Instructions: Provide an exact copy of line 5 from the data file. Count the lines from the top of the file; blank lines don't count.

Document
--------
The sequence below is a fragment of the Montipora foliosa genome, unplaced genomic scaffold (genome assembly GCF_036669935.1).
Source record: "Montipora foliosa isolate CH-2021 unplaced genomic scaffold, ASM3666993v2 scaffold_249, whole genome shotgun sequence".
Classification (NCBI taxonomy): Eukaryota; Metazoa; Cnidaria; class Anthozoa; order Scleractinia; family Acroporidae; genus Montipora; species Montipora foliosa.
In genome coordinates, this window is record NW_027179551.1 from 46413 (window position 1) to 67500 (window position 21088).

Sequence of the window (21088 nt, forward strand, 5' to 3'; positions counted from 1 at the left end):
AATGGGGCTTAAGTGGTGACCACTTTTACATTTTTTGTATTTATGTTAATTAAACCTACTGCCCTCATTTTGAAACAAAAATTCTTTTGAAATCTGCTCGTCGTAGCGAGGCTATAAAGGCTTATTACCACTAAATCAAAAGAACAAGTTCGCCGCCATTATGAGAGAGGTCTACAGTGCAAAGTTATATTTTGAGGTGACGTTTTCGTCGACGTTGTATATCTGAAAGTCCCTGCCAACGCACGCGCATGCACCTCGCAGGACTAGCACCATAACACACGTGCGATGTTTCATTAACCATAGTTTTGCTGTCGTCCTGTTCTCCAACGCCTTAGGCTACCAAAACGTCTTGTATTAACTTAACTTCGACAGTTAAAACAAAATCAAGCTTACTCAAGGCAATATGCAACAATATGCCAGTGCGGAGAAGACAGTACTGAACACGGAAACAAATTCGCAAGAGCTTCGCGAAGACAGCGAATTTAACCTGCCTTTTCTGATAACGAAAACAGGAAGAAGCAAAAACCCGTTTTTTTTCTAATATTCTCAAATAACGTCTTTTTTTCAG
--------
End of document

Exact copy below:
Sequence of the window (21088 nt, forward strand, 5' to 3'; positions counted from 1 at the left end):